Happy Holidays and Best Wishes for the New Year,


Hi Rod and all:
Sailing on Lake Michigan creates a high motivation for staying out of the cold water when reefing. For what it’s worth…I use the stock set up and, like Tom, always reef on the starboard side of the mast. I’m a little taller than Rod (5’ 9 3/32" as measured first thing in the morning after hanging from my bedroom door frame…but that’s another story).
A couple of thoughts…we have a 20 degree rule which means if we are heeling at or near 20 degrees consistently,we reef. This limits the water over the rail concerns and, curiously, usually improves both weather helm and boat speed. If we are in weather that might need something more than one reef, I will have run my jacklines and always hook on to the weather line. Even on port tack, I don’t have trouble reaching everything from the deck. I pull the reefing lines and ease the main halyard at the same time (also leaning against the stays if on port tack). If I just ease the sheet a little, I can pull the reef without too much effort using the boom winch. (I also have a Strong sail track system which reduces drag at the luff considerably). To avoid having to chase the next reefing line from the cabin top, after the first reef is in, I’ll wrap the 2nd reef line around the winch and then to it’s cleat.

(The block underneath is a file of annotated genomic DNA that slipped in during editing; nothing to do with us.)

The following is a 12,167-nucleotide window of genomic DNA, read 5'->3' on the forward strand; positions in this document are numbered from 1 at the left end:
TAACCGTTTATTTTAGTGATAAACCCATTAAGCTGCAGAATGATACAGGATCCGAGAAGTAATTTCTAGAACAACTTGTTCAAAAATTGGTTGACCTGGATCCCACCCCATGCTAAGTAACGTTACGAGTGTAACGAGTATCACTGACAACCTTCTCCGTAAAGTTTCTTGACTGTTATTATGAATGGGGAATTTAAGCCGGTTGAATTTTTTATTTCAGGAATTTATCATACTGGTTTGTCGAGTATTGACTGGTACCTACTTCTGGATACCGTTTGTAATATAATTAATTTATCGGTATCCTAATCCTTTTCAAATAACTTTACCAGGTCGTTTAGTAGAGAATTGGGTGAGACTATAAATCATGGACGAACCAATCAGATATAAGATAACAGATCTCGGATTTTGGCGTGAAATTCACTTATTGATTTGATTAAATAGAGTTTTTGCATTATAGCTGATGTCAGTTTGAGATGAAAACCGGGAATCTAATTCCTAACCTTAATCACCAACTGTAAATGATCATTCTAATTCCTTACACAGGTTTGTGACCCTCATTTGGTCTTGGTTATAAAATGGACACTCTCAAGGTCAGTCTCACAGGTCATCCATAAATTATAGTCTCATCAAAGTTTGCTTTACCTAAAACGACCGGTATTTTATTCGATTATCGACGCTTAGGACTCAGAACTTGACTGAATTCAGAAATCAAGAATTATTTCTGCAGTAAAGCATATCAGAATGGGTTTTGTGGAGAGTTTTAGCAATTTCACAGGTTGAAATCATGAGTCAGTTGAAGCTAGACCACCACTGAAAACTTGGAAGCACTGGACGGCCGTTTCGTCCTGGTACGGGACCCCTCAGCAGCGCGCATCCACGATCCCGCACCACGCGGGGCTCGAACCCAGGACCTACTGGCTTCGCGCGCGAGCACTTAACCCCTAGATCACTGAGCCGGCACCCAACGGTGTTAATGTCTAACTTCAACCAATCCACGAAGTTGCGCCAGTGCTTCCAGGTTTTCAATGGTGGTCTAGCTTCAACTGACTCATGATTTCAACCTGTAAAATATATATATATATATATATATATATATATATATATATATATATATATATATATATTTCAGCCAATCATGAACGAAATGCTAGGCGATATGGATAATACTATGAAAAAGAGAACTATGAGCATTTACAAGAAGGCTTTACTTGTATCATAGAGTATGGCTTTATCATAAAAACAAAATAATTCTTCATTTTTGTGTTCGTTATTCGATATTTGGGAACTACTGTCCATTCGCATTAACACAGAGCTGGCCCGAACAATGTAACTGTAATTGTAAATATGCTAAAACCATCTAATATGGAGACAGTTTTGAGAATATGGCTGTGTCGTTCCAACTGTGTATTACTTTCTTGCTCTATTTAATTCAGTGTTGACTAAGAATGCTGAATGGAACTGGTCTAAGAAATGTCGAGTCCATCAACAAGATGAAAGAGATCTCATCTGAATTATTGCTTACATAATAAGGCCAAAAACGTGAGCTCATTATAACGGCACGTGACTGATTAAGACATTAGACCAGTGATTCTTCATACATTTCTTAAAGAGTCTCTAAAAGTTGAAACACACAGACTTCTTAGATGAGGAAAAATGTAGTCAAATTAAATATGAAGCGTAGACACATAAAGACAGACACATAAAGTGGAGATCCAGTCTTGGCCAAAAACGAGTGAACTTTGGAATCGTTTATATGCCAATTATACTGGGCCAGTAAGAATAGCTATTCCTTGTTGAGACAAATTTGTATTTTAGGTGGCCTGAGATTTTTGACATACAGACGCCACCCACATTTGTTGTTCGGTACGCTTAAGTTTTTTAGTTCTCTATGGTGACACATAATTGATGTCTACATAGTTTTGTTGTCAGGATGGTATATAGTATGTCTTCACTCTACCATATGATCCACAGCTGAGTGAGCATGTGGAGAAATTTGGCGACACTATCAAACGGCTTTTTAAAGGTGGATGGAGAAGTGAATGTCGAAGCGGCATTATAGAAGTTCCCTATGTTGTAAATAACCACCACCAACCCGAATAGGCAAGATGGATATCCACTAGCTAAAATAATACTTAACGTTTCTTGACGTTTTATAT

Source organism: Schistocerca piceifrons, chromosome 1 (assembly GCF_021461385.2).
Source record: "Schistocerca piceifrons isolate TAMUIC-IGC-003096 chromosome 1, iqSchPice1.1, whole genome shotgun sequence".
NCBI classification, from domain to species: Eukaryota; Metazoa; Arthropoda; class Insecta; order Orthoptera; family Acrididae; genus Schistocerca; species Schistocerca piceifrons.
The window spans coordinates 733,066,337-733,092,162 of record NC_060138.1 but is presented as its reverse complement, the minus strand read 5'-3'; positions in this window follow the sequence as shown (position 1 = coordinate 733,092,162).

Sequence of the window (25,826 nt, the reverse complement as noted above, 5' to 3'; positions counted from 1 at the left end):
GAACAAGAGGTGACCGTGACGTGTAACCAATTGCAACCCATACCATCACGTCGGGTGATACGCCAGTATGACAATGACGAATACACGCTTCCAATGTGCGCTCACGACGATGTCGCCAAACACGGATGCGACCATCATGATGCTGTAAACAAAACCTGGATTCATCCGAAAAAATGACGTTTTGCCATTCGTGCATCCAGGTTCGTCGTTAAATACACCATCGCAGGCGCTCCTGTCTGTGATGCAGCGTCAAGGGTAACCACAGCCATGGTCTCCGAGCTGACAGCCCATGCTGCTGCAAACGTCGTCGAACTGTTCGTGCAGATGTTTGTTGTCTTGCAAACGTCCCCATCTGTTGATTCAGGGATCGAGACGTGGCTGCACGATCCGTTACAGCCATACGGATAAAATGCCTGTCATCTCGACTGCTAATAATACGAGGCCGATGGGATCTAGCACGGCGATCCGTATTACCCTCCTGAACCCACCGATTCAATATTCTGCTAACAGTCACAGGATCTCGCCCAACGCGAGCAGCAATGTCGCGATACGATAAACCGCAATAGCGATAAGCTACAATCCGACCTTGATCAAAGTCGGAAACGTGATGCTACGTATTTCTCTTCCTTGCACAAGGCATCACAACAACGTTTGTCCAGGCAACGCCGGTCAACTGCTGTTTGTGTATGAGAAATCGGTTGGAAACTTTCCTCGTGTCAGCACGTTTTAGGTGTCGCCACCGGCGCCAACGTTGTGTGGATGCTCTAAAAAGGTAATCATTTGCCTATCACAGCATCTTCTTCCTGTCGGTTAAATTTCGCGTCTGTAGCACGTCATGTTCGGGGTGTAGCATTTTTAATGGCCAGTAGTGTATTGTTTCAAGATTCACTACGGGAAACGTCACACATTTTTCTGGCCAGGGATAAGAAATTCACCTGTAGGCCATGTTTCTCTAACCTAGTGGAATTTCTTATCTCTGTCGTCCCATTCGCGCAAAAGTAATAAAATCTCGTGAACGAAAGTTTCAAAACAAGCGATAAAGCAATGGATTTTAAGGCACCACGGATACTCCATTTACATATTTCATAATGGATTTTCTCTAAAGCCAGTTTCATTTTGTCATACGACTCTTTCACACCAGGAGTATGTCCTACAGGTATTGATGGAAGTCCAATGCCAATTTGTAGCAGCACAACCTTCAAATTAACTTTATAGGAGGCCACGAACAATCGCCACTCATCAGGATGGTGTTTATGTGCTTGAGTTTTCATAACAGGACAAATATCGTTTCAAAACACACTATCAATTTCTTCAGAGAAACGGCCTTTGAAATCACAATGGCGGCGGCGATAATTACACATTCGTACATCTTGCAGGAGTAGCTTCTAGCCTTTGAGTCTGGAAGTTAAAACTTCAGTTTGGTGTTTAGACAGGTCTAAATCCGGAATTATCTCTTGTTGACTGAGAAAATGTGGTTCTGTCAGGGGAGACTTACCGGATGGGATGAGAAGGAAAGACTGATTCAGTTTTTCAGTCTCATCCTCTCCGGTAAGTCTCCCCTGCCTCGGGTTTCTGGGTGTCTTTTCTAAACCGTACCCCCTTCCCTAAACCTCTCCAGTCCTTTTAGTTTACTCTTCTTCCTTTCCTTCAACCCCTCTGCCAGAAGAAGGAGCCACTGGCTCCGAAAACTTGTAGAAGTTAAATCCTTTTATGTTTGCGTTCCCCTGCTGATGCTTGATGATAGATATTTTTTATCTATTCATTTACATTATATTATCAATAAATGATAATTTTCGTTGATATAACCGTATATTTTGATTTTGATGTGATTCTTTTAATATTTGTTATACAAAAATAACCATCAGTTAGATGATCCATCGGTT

We rarely see winds justifying a third reef but the 20 degree rule would still work. I’ll sometimes do it on a fat reach to keep the jib top flying cleanly.
I had a single line reefing system on a little 23’ sloop and hated it. Too much friction in the system. With all the strings needed on a BCC, I would encourage resisting adding any more. You might be able to make good way on your running rigging alone.


PS: Rod, if you find yourself some shorter in the evening just reef before noon and you’ll be fine.

Regarding reefing. I own an older Falmouth Cutter with Kenyon mast/boom. This system has internal reef outhauls, one on each side of the boom. Consequently I had to decide which side of the boom would be my first reef side and which the second reef side. I chose the port side for the first reef. In practice I almost always put the first reef in when I raise the mainsail because SFBay has so much wind. In the cases when I haven’t and had to reef under sail I have not noticed a lot of difference to reefing on the port or starboard sides (first or second reefs). Note: There is no winch to assist in pulling the reef clews to the boom in this system. Instead I use the topping lift to raise the aft end of the boom and reduce the tension on the foot of the sail. This significantly reduces the force necessary to pull the reef clews to the boom.